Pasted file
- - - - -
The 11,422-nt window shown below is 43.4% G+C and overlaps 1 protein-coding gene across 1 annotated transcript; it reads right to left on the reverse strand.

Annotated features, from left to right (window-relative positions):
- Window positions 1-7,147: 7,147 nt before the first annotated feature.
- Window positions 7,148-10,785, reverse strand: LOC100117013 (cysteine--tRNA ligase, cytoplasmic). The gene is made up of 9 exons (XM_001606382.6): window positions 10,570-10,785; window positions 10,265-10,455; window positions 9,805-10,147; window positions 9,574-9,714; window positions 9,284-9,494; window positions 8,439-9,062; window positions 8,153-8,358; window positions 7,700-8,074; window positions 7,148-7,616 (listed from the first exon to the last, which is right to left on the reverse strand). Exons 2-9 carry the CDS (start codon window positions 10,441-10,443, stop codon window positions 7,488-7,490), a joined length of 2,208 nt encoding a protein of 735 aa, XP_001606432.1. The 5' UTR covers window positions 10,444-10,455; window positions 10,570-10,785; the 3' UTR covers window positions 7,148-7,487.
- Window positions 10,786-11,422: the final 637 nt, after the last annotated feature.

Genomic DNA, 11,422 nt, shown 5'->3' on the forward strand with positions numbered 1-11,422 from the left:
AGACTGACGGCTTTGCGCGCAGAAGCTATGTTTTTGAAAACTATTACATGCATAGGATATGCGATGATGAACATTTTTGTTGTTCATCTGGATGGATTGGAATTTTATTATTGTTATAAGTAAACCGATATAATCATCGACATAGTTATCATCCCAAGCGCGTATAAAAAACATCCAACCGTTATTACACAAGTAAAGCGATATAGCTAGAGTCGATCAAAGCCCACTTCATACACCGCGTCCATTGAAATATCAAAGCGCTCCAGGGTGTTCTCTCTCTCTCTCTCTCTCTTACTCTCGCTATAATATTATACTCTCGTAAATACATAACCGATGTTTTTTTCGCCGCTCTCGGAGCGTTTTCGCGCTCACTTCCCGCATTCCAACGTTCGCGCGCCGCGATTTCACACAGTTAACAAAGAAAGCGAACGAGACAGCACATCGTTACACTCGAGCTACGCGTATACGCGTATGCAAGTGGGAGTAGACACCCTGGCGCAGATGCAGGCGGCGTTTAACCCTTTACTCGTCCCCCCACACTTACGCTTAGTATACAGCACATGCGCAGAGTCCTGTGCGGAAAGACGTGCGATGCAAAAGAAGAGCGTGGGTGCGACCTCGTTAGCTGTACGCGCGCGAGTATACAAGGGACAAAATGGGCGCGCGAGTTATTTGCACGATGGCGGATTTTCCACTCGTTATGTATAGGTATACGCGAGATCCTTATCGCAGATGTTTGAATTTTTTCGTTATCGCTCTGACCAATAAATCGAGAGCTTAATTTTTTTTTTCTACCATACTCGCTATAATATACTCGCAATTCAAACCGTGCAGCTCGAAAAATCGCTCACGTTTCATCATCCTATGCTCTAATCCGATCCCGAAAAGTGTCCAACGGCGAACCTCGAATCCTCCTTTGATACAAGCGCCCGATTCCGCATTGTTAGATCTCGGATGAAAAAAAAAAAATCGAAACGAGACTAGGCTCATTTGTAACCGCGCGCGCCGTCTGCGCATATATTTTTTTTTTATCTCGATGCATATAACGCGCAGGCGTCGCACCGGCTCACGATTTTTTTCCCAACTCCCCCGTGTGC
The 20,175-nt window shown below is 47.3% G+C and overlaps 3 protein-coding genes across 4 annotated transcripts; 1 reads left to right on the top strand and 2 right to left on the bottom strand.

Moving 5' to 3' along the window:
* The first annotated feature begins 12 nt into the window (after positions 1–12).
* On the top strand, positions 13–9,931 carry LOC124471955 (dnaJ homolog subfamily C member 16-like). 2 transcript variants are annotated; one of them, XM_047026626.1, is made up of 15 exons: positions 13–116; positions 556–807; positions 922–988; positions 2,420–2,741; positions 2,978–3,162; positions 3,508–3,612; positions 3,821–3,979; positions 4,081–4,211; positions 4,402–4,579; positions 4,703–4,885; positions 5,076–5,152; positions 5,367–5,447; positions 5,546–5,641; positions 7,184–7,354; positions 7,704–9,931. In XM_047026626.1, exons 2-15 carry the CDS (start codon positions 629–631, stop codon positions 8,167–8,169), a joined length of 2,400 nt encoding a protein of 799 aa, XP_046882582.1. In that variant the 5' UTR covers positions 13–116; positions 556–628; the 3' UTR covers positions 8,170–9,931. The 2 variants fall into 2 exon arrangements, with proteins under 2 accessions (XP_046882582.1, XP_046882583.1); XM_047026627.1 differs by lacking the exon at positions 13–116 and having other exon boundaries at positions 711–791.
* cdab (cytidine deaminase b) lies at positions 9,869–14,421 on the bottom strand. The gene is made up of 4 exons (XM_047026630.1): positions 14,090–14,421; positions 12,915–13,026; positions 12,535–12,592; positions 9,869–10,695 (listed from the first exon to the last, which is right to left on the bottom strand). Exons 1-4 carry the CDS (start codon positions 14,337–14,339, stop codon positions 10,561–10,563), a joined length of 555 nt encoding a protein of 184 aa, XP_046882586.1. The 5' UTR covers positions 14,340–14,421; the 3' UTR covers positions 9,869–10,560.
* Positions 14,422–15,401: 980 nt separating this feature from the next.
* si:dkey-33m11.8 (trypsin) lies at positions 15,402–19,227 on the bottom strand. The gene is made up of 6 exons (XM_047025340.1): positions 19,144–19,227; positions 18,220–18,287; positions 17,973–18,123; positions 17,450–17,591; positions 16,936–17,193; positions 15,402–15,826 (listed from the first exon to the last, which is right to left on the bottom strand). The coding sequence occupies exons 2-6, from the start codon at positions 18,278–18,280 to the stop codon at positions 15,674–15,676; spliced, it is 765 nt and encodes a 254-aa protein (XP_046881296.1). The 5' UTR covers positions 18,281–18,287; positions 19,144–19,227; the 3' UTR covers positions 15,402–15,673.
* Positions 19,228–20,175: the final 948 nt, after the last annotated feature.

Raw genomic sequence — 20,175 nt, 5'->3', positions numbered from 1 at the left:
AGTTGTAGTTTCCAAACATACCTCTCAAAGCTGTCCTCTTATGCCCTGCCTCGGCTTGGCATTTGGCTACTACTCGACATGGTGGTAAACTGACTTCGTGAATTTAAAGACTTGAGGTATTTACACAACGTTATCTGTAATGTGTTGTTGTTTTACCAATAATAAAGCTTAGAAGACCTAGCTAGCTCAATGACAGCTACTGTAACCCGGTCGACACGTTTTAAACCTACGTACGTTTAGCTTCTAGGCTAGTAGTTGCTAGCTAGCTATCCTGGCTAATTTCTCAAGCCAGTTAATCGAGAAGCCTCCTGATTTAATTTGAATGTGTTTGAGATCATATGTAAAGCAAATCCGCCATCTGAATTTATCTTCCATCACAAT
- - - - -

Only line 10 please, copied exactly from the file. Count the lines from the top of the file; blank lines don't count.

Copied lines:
* The first annotated feature begins 12 nt into the window (after positions 1–12).